The kingdom was split into many lands but sadly the variation in toilet was lacking compared to EPCOT:
Tomorrowland: The rather dated theme of the future continues. There seems something rather dolefully poetic about the future not being quite what you hoped for. Perhaps the world is just billions of people in some sort of Mexican stand off hoping ‘someone else’ is finally going to step up and invent a flying car.
Fantasyland: Fantasy land is obviously a very evocative term, for most conjuring up flashing images of young flesh with occasional reference to heavily discounted fatty foods. Here however fantasy is the apex of the innocent era of Disney cartoons where one’s crippling payday loan debts could be forgotten as you imagined you were Snow White, or best mates with a talking candlestick.
The toilets were full of hanging cast iron pans. I stared at them for a while and then felt a sense of sadness that I failed to get the symbolism.
Adventureland: This was an area mostly full of out of work actors, dressed up in Jack Sparrow costumes with terrible cockney accents. Even recalling it again feels like being at a Libertines concert in the late 90’s.
The toilets were like a Spanish Villa.
ESPN: At the point at which it became too much I sadly reverted to becoming some flustered and clichéd man of the house and ducked into a sports bar. The overload of weak lager, massive screens playing baseball and knock off sporting memorabilia bestraddling every wall was as sadly predictable as it is in most macho affirming, sports themed establishments. Yet, and I appreciate my thoughts on this subject are riddled with contradiction, when this theme was then continued inside the toilets I felt rather ensconced in a cocoon of excitement and intrigue:
Televisions were by the urinals, the sinks, placed over the stalls. You literally did not miss a thing throughout the whole bathroom rigmarole.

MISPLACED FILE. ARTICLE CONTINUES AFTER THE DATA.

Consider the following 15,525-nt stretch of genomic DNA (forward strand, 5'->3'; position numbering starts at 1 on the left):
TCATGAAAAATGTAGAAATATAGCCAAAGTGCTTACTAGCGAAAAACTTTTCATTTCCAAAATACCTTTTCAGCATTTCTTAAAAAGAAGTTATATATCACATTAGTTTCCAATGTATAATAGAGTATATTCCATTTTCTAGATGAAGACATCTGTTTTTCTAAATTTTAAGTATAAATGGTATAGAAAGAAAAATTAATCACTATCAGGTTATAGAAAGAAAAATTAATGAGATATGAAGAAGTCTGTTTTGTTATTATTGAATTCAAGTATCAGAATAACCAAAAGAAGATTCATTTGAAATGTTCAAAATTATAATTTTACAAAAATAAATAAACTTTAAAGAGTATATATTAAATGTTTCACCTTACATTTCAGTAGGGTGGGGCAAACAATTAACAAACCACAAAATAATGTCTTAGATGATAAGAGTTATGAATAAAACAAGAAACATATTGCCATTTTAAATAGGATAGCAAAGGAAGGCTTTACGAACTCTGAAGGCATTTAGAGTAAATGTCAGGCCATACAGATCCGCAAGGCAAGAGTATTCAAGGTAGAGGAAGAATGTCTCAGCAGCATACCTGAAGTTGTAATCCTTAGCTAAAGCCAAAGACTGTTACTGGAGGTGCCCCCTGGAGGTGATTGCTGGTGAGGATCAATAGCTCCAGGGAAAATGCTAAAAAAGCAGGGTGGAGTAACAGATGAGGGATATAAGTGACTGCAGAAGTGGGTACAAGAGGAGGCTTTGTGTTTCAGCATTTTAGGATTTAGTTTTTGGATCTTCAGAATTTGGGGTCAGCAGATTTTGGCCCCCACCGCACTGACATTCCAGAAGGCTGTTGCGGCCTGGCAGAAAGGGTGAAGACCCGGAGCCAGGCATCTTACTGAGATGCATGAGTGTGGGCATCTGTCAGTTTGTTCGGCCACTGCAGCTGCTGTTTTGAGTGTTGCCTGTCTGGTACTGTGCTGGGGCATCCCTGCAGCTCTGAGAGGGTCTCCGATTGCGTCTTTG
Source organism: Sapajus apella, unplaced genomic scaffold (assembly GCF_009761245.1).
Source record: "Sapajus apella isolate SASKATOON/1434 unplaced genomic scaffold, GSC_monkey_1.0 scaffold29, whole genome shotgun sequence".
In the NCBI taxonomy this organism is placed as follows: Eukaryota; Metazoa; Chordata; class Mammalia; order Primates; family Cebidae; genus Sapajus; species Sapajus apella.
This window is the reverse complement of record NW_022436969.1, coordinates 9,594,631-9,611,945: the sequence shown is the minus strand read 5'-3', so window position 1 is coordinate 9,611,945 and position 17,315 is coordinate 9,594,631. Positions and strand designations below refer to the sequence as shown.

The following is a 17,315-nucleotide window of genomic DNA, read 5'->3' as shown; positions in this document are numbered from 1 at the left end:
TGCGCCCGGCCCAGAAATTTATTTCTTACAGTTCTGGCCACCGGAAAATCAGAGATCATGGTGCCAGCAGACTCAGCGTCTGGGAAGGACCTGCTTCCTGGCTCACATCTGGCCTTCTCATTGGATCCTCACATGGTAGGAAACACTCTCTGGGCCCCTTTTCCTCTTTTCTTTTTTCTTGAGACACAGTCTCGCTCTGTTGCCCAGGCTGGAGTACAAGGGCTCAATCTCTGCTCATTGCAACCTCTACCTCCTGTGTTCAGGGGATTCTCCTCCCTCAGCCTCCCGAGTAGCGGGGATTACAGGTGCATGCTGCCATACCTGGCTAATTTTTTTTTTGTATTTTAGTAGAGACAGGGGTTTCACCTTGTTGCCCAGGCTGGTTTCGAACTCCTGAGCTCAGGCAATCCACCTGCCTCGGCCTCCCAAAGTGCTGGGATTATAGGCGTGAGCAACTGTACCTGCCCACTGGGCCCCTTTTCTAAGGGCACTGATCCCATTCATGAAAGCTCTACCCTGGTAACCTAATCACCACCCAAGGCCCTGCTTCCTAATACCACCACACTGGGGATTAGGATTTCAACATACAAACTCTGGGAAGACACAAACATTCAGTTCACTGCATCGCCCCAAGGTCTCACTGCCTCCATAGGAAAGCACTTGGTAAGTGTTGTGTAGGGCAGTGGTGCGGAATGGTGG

Now it has not escaped my attention that there is something rather sad about the dull glow of a television set in a toilet and I am more than empathetic to those who find sorrow in the fact that the sanctity and brief escape that a bathroom brings from life’s hectic schedule is nonetheless punctured by incessant media consumption. However, there is something rather ‘back to the future’ about a TV screen over a wash basin. And what I mean by this, is that whilst not impressive in terms of technological possibilities in contemporary times, I never lose sight of how ‘space age’ it would have appeared two decades ago, to a 10-year-old Porcelain Gentleman.
And therein lies Disney’s biggest achievement – subtly reminding one of how glorious the world looked, before you understood how it worked.
The Porcelain Gentleman:
Sadly, like in some Hollywood weepy, Walt died from cancer before the park was completed and thus this fantasy land stands as his posthumous monument of garish colour, dubious sanity but undeniable delight.
Though, since its opening, the concept of the ‘American dream’ has been somewhat bruised, battered and ridiculed, being in the world of Disney itself, one could almost argue that it has come full circle – that people know it’s a façade, a smokescreen that tries to paper over a bleaker reality, but, quite frankly, couldn’t give a damn, and would far rather see a world where a rodent called ‘Mickey’ isn’t tested for skin products and riddled with disease, but is instead, a hero of our times and to our children.
But who am I to try and sum up such a place when the man behind it all says it far more profoundly:
‘I only hope that we never lose sight of one thing – that it was all started by a mouse’ (9/10)